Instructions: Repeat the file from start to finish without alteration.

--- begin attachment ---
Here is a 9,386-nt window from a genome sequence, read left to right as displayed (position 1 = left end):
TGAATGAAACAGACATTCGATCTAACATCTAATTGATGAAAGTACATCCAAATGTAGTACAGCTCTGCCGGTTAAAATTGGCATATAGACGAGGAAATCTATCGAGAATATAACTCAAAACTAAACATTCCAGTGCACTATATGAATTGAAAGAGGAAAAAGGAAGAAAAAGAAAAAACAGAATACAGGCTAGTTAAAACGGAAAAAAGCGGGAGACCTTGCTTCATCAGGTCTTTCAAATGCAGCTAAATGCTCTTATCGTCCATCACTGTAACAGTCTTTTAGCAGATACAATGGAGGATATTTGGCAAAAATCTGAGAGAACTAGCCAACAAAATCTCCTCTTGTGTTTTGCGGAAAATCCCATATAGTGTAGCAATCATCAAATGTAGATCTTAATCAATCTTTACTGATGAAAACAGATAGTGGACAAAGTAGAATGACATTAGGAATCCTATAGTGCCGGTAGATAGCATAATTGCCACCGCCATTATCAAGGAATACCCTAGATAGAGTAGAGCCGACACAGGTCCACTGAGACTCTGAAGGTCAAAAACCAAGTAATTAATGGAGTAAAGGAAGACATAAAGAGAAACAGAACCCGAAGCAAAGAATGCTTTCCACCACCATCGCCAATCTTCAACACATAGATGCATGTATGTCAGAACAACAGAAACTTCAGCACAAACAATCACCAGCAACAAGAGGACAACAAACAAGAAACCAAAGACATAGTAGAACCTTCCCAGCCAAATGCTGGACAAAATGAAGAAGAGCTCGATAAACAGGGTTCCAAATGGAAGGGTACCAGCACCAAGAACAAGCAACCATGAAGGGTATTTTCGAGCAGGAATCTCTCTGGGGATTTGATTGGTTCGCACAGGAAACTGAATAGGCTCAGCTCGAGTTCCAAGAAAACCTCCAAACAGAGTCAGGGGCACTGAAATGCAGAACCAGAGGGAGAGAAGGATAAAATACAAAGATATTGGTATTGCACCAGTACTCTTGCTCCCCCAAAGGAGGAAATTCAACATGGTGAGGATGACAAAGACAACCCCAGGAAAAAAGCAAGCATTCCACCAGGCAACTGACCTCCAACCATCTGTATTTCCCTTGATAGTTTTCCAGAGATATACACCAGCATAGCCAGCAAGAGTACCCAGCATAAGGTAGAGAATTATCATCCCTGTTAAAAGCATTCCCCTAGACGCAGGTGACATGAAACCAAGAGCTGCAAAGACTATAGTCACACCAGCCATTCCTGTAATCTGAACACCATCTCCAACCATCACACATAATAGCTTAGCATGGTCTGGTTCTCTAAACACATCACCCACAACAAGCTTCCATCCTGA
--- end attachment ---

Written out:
Here is a 9,386-nt window from a genome sequence, read left to right as displayed (position 1 = left end):
TGAATGAAACAGACATTCGATCTAACATCTAATTGATGAAAGTACATCCAAATGTAGTACAGCTCTGCCGGTTAAAATTGGCATATAGACGAGGAAATCTATCGAGAATATAACTCAAAACTAAACATTCCAGTGCACTATATGAATTGAAAGAGGAAAAAGGAAGAAAAAGAAAAAACAGAATACAGGCTAGTTAAAACGGAAAAAAGCGGGAGACCTTGCTTCATCAGGTCTTTCAAATGCAGCTAAATGCTCTTATCGTCCATCACTGTAACAGTCTTTTAGCAGATACAATGGAGGATATTTGGCAAAAATCTGAGAGAACTAGCCAACAAAATCTCCTCTTGTGTTTTGCGGAAAATCCCATATAGTGTAGCAATCATCAAATGTAGATCTTAATCAATCTTTACTGATGAAAACAGATAGTGGACAAAGTAGAATGACATTAGGAATCCTATAGTGCCGGTAGATAGCATAATTGCCACCGCCATTATCAAGGAATACCCTAGATAGAGTAGAGCCGACACAGGTCCACTGAGACTCTGAAGGTCAAAAACCAAGTAATTAATGGAGTAAAGGAAGACATAAAGAGAAACAGAACCCGAAGCAAAGAATGCTTTCCACCACCATCGCCAATCTTCAACACATAGATGCATGTATGTCAGAACAACAGAAACTTCAGCACAAACAATCACCAGCAACAAGAGGACAACAAACAAGAAACCAAAGACATAGTAGAACCTTCCCAGCCAAATGCTGGACAAAATGAAGAAGAGCTCGATAAACAGGGTTCCAAATGGAAGGGTACCAGCACCAAGAACAAGCAACCATGAAGGGTATTTTCGAGCAGGAATCTCTCTGGGGATTTGATTGGTTCGCACAGGAAACTGAATAGGCTCAGCTCGAGTTCCAAGAAAACCTCCAAACAGAGTCAGGGGCACTGAAATGCAGAACCAGAGGGAGAGAAGGATAAAATACAAAGATATTGGTATTGCACCAGTACTCTTGCTCCCCCAAAGGAGGAAATTCAACATGGTGAGGATGACAAAGACAACCCCAGGAAAAAAGCAAGCATTCCACCAGGCAACTGACCTCCAACCATCTGTATTTCCCTTGATAGTTTTCCAGAGATATACACCAGCATAGCCAGCAAGAGTACCCAGCATAAGGTAGAGAATTATCATCCCTGTTAAAAGCATTCCCCTAGACGCAGGTGACATGAAACCAAGAGCTGCAAAGACTATAGTCACACCAGCCATTCCTGTAATCTGAACACCATCTCCAACCATCACACATAATAGCTTAGCATGGTCTGGTTCTCTAAACACATCACCCACAACAAGCTTCCATCCTGA